Climate change has created a storm of uncertainty. These researchers are making sense of it.
Climate change isn't a monolith. It's characterized by the melting of ice caps over time as much as by a storm surge that cuts off power to a coastal city's subway system.
But global climate change models are good at calculating broad trends, not at accounting for rare weather events and the havoc they might wreak on communities. And that's to say nothing of the unprocessed backlog of climate data collected in recent years, which is far beyond the human capacity to analyze.
"Sometimes we hear the science is settled, and sometimes we hear there is so much that we don't know that we can't make any decisions," said Auroop Ganguly, a professor of civil and environmental engineering at Northeastern.
But, he added, "making uncertainty an excuse for inaction is a big issue."
In an article released by the British publication Climate 2020 on Friday, a team led by Ganguly spells out how to harness existing science and technology to interpret climate data, make more accurate predictions, and drive industries and municipalities to both prepare for and lessen the effects of climate change.
One method the team recommends is called extreme value theory, a type of statistics that can predict the likelihood of something out of the ordinary. This, the researchers write in the article, is one stepping stone to "extracting predictive insights about the statistics of change and extremes."
Ganguly and his team are already setting an example by conducting research to make these kinds of detailed predictions. Specifically, they've studied weather extremes such as heat waves, cold snaps, heavy precipitation, high winds, and droughts—outcomes of climate change largely unaccounted for in the broad trends produced by current global models.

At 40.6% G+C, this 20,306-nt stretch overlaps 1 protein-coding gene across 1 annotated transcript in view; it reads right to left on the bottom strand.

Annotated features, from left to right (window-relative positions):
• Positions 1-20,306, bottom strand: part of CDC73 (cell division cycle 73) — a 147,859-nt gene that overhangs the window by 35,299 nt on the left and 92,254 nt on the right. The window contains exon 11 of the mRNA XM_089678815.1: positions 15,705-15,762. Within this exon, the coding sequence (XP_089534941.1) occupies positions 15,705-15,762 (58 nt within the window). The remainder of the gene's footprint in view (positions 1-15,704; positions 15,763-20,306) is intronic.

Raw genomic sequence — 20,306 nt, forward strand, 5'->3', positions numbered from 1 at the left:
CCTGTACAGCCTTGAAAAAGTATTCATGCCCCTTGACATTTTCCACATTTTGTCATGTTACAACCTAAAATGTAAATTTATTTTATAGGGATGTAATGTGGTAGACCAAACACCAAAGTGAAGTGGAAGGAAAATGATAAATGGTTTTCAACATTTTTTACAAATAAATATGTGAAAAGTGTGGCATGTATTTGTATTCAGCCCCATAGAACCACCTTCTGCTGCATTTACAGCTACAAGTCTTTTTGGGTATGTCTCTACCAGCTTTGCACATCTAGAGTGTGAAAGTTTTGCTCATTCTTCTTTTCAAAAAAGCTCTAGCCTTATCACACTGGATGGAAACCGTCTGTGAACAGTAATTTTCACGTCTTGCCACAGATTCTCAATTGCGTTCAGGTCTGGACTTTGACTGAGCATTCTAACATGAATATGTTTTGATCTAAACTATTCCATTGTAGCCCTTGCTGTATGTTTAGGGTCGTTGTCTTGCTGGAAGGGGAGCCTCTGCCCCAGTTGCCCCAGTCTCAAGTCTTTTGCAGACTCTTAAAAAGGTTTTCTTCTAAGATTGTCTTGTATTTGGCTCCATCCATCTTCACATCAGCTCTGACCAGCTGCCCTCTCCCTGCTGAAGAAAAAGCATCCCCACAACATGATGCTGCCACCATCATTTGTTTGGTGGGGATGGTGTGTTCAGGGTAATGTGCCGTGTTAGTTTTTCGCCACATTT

Ganguly, who directs Northeastern's Sustainability and Data Sciences Laboratory, said that researchers need to expand their work to include both data science and physics. And when the millions of gigabytes of available climate data seem insurmountable, machine-learning technology can help analyze the information.
But once researchers are able to fully process climate data, they still need to convince federal and commercial groups to use it to inform policies and protections. As is, many government agencies, insurance companies, and insurance risk modelers and auditors are still opting to react to damage caused by a storm, for example, rather than reward people for preparing for it. Ganguly said that this is because there's currently no significant financial incentive to prepare for the effects of climate change.
"The importance of economic incentives to overcome hurdles to best practice or to engineering innovation, as well as to policy myopia, cannot be overemphasised," the researchers write in the Climate 2020 article.
"It's a whole vicious cycle," Ganguly said, referring to the connection between disincentive structures, short-sighted policy, and the stagnation of technology development. But incentives, he added, could trigger a new cycle of informed policy and innovation.
RisQ, a company run by Ganguly's former student and co-author Evan Kodra, has laid the foundation for this new cycle. RisQ's team calculates climate change's effects on concrete value, such as real estate, in hopes of triggering public and private sectors to see the benefit of proactive measures.
"Multidimensional innovation is needed," Ganguly said. "That can turn the wheel."